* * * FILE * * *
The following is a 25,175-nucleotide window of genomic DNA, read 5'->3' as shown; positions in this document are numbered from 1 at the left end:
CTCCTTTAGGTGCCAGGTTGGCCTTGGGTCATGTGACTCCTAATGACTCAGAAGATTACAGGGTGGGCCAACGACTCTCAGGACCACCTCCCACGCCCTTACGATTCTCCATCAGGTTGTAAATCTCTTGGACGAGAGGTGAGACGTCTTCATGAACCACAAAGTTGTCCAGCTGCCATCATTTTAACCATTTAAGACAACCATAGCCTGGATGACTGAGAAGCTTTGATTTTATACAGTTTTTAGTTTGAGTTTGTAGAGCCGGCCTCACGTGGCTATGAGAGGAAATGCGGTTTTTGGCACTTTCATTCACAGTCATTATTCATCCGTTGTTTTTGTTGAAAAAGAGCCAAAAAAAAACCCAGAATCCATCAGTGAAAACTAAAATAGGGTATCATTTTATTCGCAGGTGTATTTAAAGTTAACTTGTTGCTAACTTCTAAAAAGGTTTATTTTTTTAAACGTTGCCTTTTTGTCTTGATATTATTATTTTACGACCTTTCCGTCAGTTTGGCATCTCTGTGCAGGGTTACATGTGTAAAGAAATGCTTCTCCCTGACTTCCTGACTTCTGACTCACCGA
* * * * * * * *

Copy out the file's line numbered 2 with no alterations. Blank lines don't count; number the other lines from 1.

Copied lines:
CTCCTTTAGGTGCCAGGTTGGCCTTGGGTCATGTGACTCCTAATGACTCAGAAGATTACAGGGTGGGCCAACGACTCTCAGGACCACCTCCCACGCCCTTACGATTCTCCATCAGGTTGTAAATCTCTTGGACGAGAGGTGAGACGTCTTCATGAACCACAAAGTTGTCCAGCTGCCATCATTTTAACCATTTAAGACAACCATAGCCTGGATGACTGAGAAGCTTTGATTTTATACAGTTTTTAGTTTGAGTTTGTAGAGCCGGCCTCACGTGGCTATGAGAGGAAATGCGGTTTTTGGCACTTTCATTCACAGTCATTATTCATCCGTTGTTTTTGTTGAAAAAGAGCCAAAAAAAAACCCAGAATCCATCAGTGAAAACTAAAATAGGGTATCATTTTATTCGCAGGTGTATTTAAAGTTAACTTGTTGCTAACTTCTAAAAAGGTTTATTTTTTTAAACGTTGCCTTTTTGTCTTGATATTATTATTTTACGACCTTTCCGTCAGTTTGGCATCTCTGTGCAGGGTTACATGTGTAAAGAAATGCTTCTCCCTGACTTCCTGACTTCTGACTCACCGA